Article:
Tooth development is a great example of this. Puppies and kittens are born with no teeth, begin to acquire their baby teeth in as little as 3 weeks, and have all their baby teeth by 45 days. Puppies and kittens generally have all of their adult teeth by the time they are 6 months old. Compare that to the development of humans, in which it can take 4 to 7 months for the immature (baby) teeth to start coming in.
Another way that growth is accelerated is in reproduction. Dogs and cats can be reproductively active as young as 6 months. When a dog or cat gets pregnant, they deliver their young in 60 to 65 days, often producing a litter ranging from a few to over a dozen offspring.
All of this expedited growth means that the bodies of dogs and cats do an immense amount of work that can hasten the aging process. Consider, too, that the processes involved in day-to-day life also require a lot of resources. Humans have a normal body temperature of approximately 98.6 degrees Fahrenheit (F), but dogs and cats maintain normal body temperatures in the 100.5 to 102.5 degrees F range. Those extra few degrees mean your dog or cat’s body is working extra hard every day, even when they are fully grown. In addition, the metabolism of dogs and cats is much higher than that of humans, who burn calories at about half the rate of the most common animal companions.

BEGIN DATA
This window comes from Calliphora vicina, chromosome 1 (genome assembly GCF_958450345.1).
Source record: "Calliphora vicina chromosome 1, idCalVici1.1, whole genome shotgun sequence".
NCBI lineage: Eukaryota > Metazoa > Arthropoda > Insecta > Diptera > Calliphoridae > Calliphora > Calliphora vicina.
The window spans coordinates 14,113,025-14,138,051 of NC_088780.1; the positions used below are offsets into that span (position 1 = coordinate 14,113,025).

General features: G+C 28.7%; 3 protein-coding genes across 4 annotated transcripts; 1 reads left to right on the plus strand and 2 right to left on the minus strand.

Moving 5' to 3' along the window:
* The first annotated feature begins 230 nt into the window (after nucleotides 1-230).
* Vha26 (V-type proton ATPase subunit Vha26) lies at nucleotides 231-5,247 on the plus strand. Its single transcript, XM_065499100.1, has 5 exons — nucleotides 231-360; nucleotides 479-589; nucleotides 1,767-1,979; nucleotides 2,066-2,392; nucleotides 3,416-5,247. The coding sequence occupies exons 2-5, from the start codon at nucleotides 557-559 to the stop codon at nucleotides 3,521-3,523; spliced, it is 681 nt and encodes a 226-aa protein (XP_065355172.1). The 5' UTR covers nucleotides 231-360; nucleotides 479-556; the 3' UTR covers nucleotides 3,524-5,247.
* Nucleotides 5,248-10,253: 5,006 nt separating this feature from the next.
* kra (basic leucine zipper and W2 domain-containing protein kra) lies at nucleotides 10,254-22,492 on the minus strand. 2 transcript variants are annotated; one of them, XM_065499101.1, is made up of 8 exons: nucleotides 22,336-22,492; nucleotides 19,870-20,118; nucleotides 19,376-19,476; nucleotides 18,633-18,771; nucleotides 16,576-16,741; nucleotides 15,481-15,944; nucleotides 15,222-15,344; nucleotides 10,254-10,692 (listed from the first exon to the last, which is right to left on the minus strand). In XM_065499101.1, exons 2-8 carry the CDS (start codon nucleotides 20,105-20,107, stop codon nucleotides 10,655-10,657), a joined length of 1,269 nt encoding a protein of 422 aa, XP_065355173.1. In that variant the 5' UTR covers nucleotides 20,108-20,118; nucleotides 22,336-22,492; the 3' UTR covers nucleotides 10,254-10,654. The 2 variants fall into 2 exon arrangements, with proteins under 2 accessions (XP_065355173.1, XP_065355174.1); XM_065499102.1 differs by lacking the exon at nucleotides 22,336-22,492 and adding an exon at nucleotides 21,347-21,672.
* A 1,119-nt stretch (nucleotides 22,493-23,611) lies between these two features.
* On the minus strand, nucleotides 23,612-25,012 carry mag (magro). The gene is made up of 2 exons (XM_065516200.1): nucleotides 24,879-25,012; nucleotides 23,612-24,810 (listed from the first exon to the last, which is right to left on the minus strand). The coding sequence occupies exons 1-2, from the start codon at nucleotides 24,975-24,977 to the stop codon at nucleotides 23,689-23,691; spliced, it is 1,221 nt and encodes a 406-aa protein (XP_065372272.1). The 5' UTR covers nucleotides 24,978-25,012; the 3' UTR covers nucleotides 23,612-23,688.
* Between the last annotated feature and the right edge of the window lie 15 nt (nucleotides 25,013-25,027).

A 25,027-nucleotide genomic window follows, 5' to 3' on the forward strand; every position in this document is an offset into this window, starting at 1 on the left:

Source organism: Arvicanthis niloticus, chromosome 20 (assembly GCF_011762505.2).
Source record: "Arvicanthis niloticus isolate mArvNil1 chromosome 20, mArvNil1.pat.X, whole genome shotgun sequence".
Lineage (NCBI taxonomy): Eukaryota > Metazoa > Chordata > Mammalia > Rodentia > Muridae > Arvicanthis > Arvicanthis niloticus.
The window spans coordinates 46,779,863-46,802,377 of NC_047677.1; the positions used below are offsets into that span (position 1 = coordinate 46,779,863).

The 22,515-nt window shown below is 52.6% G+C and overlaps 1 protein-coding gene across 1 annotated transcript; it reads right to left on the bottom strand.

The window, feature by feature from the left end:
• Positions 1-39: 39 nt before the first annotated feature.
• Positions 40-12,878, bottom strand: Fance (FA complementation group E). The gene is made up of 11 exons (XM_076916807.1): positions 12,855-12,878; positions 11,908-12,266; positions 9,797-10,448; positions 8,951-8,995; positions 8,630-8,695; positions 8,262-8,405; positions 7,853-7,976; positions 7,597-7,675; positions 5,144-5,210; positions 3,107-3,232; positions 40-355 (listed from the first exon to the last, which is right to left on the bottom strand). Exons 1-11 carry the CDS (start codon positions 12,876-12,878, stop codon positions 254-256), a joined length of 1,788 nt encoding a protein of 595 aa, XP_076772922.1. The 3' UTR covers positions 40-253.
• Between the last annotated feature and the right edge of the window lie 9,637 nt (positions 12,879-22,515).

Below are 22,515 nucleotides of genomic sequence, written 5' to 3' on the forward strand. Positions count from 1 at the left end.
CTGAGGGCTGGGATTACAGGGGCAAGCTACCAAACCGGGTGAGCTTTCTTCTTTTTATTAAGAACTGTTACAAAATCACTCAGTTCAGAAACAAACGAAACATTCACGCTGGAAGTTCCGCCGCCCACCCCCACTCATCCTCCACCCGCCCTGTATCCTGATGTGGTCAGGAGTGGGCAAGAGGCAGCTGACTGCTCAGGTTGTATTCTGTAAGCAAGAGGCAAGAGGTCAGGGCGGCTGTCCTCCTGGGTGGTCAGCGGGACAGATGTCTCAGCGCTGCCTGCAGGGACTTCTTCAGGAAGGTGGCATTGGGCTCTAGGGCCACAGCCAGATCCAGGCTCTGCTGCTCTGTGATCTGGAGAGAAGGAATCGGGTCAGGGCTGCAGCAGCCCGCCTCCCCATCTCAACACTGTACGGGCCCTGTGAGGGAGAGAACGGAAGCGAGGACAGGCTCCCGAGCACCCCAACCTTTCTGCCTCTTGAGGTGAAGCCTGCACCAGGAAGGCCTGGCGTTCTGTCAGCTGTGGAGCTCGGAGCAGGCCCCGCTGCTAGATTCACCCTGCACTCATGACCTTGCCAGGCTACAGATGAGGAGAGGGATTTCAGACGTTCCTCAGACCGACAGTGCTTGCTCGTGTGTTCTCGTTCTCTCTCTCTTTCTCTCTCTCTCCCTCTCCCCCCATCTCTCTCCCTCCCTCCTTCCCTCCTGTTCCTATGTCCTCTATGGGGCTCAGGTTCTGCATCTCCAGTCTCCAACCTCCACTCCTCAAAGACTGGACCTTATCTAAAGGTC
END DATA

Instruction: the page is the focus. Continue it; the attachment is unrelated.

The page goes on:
With all this acceleration, the senior years start early. For cats, it may be as early as age 8; for dogs, the senior age frequently starts at 4 or 5 years for large or giant breed dogs or 8 or more years for small breed dogs. The lifespan of some large breed dogs can be as little as 7 years, such as the case with Great Danes.